The Civic grows up as Toyota finds its styling groove.
Following the reveal of the new Civic Sedan, Honda revealed its more youthful sibling, the Civic Hatchback. Shorter than the sedan but offered with a manual gearbox, it will appeal to younger shoppers or those looking for a more engaging driving experience. Although enhanced in every area, the new Civic hatch enters a hotly contested segment and one of its primary rivals will be the latest Toyota Corolla Hatchback. Far more stylish than before and capable of excellent gas mileage, the Corolla appeals to both the head and the heart. But which hatchback strikes the best balance between the two? Let's dig in and find out.
The previous-gen Toyota Corolla was a decent car but it wasn't one that got the pulse racing in the way it looked, whereas the outgoing Honda Civic polarized with its bold styling - it never left you without a strong opinion. With the new generation of each, things have changed. The latest Corolla hatch is an attractive, cohesive-looking hatch with real presence. The sleek headlights and large but well-integrated grille work brilliantly, as does the profile and modern rear-end. By contrast, the latest Civic initially comes across as comparatively bland. Not unattractive - just bland. It does have a sporty mesh grille and a sportier rear-end than the Civic sedan but at least until the Type R arrives, the Corolla is the more appealing car to look at.
Both cars have excellent interiors that mimic more premium offerings with their classy designs and strategic use of smart materials. Both are spacious in front but at the back the Corolla offers just 29.9 inches of legroom which can make it feel a bit cramped. By contrast, the new Civic hatch has 1.4 inches of extra legroom at the back compared with its predecessor which already had a generous 36 inches of leg clearance, so the Civic is the easy choice if you regularly need to transport adults at the back.
Technology-wise, the entry-level Corolla comes with a 4.2-inch multi-function display and an eight-inch touchscreen interface as standard, whereas the base Civic has a larger seven-inch driver information display but a smaller seven-inch touchscreen. We'd give the Civic the edge here as it can also be had with a large 10.2-inch driver information display and a nine-inch touchscreen. Both cars get 10 airbags and a similar array of available driver-assist technologies.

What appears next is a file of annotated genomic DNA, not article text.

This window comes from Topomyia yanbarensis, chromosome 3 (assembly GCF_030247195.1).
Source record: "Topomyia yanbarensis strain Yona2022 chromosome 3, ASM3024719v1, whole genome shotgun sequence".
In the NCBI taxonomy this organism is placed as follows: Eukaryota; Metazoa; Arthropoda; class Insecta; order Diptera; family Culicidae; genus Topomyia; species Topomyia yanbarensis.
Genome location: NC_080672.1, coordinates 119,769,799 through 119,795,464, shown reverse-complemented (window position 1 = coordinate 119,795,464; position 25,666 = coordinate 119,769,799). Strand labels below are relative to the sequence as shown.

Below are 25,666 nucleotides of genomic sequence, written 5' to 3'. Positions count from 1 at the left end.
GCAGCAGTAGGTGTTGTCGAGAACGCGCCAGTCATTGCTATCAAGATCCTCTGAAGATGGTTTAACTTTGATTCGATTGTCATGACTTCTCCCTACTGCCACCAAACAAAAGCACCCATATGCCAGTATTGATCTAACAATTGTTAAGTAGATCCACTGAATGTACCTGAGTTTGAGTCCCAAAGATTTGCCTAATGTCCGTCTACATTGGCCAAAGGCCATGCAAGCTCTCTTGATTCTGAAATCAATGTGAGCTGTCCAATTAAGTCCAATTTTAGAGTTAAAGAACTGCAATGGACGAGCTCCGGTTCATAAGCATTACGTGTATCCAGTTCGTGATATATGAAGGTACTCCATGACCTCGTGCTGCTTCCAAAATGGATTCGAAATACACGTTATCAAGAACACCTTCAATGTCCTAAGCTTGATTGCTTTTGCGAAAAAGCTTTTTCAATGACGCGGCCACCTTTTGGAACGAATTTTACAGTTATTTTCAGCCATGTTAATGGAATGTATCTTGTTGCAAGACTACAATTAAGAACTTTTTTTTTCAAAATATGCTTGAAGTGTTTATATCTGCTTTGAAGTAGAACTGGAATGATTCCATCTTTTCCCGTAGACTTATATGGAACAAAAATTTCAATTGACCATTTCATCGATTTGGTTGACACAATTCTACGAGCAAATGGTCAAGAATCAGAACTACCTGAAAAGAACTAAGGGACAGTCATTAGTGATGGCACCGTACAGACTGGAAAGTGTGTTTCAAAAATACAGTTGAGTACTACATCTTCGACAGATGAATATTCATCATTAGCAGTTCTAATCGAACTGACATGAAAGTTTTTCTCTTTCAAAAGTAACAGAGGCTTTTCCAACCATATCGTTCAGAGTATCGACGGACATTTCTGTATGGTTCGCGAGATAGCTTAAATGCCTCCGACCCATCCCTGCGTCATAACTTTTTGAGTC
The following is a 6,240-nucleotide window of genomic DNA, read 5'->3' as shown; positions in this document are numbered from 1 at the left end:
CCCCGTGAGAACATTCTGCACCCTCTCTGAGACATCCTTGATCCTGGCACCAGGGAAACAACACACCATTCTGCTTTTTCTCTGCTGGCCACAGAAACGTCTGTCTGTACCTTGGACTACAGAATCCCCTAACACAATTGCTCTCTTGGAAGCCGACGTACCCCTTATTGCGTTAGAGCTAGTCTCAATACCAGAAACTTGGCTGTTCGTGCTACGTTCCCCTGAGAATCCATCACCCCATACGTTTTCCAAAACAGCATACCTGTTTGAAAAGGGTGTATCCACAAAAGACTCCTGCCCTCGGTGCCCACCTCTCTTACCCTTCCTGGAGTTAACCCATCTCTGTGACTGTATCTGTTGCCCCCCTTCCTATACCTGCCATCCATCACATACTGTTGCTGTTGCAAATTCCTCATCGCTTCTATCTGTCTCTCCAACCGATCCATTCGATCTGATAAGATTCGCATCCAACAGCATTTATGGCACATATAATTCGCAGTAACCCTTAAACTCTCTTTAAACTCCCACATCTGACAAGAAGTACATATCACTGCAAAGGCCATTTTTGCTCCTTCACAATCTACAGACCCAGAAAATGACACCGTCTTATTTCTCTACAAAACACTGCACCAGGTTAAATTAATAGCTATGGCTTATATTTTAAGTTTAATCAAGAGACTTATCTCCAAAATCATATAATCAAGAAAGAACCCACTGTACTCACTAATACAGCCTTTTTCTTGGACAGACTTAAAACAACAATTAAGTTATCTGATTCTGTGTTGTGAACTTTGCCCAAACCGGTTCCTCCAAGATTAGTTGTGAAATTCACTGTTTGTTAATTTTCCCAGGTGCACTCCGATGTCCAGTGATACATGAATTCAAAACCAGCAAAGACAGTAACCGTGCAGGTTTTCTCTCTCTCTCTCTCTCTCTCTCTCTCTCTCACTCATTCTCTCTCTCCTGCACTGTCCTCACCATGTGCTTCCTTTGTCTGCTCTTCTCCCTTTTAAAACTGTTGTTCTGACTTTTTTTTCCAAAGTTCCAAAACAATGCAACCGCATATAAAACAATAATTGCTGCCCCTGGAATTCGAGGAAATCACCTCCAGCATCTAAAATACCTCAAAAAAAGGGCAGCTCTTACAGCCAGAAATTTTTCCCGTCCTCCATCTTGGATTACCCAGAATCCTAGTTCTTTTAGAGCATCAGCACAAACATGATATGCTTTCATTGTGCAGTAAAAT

Every Corolla is equipped with a 2.0-liter naturally-aspirated four-cylinder engine that delivers 168 horsepower and 151 lb-ft of torque, mated to either a CVT or a six-speed manual. The Corolla will hit 60 mph in around eight seconds; this is acceptable but the car can struggle at higher speeds or when overtaking.
In the Civic, there is more choice. The base engine is a 2.0-liter four-cylinder sans forced induction that makes 158 hp and 138 lb-ft, figures that are beaten by the Corolla. However, the Honda also comes with an excellent 1.5-liter turbocharged four-pot with 180 hp and 177 lb-ft, which should easily make it the choice for more enthusiastic drivers. Both Civic engines can be paired with either a CVT or a six-speed manual and we expect the Civic's do-it-yourself-shifter to be better than the one in the Toyota.
The 2021 Toyota Corolla Hatchback has a low starting MSRP of $20,715 for the SE variant. If you want the better-equipped XSE, it'll start at $23,665. Although Honda hasn't yet revealed pricing for the all-new Civic hatch, we expect it to be more expensive as the current 2021 Civic hatch begins at $22,200 and goes up to $28,600. Clearly, the Toyota is the better value proposition here.
There are a few clear victories for each competitor. The Toyota is - in our opinion, at least - the better-looking hatchback, is likely to be more affordable when the Civic's pricing is revealed, and offers the promise of legendary Toyota reliability. The Honda, meanwhile, is substantially more accommodating for rear-seat occupants and promises to be more fun to drive with its gutsier turbocharged engine.
The Toyota's advantages are either subjective or only applicable on paper, whereas the Civic's plus points are more tangible in day-to-day use. Beyond this, the outgoing Civic was already competitive or better than the Corolla in certain areas. For these reasons, the new Civic Hatchback is our pick but nobody would call you crazy if you bought the Toyota.